What If Hearts Are Made to Break?
What if hearts — your heart, my heart — were made to break? What if that rending, painful, rip-you-apart feeling was by design?
We generally assume that we’re unlucky if we feel this. That it’s an aberration that we hope will go away as quickly as possible.
But if we really look at life, everyone’s heart breaks.
Well, everyone who loves experiences heartbreaks.
As if hearts breaking and hearts loving are part of the same movement, just like the sea moving in and out on the shore.
The only way to save yourself from heartbreak is to be numb. It’s to never love, to never open, to keep yourself locked inside for fear of being hurt or changed.
One of the most liberating things that happened to me was realizing that I wasn’t as fragile as I thought. That I could get hurt and be okay. I could get rejected and be okay. I could feel my heart break and be okay.
It meant I didn’t have to hold back anymore. I suddenly had an infinite currency with which to play. I could break again and again and again.
And I could break open.
My heart could break open. It could grow. It could get strong and fierce, and tender, and warm.
That there was no prize for making it to the grave untouched or unchanged, in mint condition.
For to not change, to not bear the marks of big love and big loss, and joy and sorrow, is to have not really lived at all. It’s to have kept ourselves so guarded, and so cut off from life, that it might not have touched us, but we never really touched it either.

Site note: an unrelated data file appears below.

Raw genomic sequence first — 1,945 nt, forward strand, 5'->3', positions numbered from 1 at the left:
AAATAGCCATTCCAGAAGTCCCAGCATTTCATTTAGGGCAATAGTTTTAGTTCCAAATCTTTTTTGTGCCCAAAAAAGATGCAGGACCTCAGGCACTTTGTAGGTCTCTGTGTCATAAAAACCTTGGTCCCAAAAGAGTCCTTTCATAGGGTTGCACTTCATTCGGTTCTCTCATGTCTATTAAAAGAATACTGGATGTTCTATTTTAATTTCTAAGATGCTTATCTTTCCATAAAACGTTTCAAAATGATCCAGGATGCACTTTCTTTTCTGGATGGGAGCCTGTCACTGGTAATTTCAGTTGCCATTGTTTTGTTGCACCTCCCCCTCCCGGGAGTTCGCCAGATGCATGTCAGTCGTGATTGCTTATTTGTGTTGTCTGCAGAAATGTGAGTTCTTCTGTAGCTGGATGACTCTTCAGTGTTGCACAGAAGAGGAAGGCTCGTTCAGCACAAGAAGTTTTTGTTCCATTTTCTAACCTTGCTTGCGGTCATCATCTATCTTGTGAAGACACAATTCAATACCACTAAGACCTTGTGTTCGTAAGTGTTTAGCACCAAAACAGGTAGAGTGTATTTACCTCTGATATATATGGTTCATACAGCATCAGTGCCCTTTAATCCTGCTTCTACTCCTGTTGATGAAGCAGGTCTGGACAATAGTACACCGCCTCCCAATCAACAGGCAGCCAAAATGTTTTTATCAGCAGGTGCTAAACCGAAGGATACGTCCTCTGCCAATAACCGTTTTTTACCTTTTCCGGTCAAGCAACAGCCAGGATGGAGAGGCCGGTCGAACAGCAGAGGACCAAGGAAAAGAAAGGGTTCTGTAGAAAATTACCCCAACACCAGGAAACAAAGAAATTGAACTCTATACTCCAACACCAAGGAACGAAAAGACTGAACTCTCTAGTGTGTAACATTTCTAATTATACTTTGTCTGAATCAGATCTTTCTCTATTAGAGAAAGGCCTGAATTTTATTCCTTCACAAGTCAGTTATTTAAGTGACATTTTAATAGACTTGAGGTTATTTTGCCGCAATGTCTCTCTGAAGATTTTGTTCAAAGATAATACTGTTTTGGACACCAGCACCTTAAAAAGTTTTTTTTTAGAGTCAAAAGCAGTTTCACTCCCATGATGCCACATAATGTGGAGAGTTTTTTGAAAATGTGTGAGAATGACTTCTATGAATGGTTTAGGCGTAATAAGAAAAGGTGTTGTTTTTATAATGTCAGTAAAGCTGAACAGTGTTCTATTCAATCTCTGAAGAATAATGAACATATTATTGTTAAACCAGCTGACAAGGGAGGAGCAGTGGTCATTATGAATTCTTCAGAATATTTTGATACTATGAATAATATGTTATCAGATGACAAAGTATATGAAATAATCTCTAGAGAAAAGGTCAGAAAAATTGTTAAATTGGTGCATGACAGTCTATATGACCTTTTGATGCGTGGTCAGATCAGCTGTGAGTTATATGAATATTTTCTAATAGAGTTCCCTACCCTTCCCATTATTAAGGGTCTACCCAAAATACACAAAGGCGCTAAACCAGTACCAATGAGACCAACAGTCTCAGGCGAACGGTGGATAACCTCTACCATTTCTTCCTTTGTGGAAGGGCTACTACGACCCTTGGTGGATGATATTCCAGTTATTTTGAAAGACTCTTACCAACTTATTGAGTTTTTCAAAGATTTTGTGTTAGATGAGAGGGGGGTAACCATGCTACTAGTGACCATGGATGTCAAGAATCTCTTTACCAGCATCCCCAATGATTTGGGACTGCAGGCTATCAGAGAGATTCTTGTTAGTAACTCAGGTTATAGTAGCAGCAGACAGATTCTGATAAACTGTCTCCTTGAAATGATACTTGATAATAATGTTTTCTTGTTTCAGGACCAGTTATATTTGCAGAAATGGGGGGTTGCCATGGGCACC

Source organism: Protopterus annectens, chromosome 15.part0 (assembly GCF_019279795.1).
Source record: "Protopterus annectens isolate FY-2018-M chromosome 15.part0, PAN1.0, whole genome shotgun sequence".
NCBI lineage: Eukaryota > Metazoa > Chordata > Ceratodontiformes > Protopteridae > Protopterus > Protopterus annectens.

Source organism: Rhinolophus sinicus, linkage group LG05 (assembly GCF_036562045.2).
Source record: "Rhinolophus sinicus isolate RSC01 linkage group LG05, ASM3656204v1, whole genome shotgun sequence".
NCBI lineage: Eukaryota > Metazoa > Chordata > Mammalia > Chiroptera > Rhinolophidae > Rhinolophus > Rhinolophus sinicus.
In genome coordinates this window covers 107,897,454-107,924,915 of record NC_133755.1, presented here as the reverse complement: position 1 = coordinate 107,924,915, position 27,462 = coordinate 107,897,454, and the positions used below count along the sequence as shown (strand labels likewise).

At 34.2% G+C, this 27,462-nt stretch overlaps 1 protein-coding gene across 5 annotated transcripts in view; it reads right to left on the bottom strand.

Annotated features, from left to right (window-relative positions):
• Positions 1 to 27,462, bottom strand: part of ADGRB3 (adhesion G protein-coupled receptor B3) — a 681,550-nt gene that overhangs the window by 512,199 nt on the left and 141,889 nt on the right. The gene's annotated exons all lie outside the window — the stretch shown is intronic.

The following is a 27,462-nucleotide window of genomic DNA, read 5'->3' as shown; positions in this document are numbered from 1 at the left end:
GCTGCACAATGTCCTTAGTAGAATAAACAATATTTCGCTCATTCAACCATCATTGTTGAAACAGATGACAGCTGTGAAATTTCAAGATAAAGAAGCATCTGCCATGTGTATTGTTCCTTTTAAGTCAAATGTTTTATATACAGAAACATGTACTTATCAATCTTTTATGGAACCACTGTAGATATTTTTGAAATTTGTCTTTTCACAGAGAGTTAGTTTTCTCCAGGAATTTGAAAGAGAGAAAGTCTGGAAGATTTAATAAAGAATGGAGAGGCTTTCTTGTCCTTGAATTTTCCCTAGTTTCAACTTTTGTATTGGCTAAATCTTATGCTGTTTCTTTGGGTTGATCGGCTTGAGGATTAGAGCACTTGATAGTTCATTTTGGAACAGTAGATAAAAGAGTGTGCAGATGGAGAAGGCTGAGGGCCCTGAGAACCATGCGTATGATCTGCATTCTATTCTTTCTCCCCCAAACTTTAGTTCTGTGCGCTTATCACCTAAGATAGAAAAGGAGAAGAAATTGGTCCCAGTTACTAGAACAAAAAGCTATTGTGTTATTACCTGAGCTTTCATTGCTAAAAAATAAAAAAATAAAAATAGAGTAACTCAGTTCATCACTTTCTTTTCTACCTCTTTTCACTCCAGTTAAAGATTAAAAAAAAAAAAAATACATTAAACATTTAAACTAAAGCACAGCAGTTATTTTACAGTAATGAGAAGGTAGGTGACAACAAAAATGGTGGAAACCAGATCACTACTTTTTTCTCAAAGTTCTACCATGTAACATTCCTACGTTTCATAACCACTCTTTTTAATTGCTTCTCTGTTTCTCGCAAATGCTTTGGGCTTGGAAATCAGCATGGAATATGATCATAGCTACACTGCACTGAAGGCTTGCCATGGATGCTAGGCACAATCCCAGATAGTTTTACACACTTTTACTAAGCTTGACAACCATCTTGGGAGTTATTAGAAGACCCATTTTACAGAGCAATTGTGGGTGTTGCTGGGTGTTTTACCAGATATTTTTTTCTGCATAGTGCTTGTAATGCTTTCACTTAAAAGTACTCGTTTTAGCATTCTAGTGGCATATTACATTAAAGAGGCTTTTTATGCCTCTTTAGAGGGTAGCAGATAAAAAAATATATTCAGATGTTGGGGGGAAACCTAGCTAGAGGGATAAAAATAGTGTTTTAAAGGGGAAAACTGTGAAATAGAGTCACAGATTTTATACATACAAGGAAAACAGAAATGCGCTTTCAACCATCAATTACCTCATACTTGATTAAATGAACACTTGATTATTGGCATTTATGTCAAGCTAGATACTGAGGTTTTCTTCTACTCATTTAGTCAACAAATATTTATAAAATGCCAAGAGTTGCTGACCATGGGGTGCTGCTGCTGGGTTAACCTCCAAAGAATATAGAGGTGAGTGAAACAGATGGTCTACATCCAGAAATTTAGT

What if a heartbreak was the sound of your heart growing?
You know how muscles break a little bit as they’re getting stronger, or how the baby chick has to break through the shell of the egg. What if our hearts could use this break to grow? If they could take the space left by a lover or friend and fill it with you, so that your heart could be more full of you?
What if those we meet on our path are really just there to help us get to know ourselves better, that they hold parts of us we can’t hold yet, or penetrate places we’ve yet to tread, and then give those parts back to ourselves, or move out of our way so that we might penetrate these unknown parts of ourselves too?
What if heartbreak was actually heart-growth?
Be it as you watch the love of your life walk out of the door and realize that you can no longer look to them to provide you with a good feeling, instead you’ll have to find it in yourself…
… or as you watch the news and see someone in great pain and loss…
… or when you sit with a friend who has just had a miscarriage.
What if it were entirely natural, and a sign that you are getting intimate with life, that you’re letting life in and allowing it to change you? That you’re brave for letting it break?
There’s no weakness in loving and living so fully and truly that sometimes your heart can’t take it and comes apart.
There’s no shame in so letting someone in that when they leave, they bust a hole in your chest.
I think the trick is to let your heart break open.
Let every heart break, from the deeply personal to the collective, and make you more compassionate. Let it grow you, increasing the size of your heart so that it might love the whole world.
Your heart is precious, but not fragile. It’s not made of glass. It’s all muscle. And a strong one at that.
Yes it hurts, yes it bruises, yes it takes us into the depths of ourselves.
Anything that we use often gets nicks and tears, it’s a sign of being used. An untouched, unbroken heart probably wasn’t used very much, or was kept behind such a restrictive barrier that it only glimpsed at life, like the princess in her tower, above life, safe but sterile.
Let your heart break. Let it break often, sweetly, and open.
Jade Doherty is a healer, traveler, and writer. She laughs loudly, cries often, and loves devotionally. She would like to live in a world where form and spirit dance freely together, really going for it and making the most of this little time on Earth. With her mum, Avanti, she runs a healing and meditation course designed to give you the space to explore yourself and take a breather from the busyness of modern life. You could contact her via her website, Instagram or Facebook.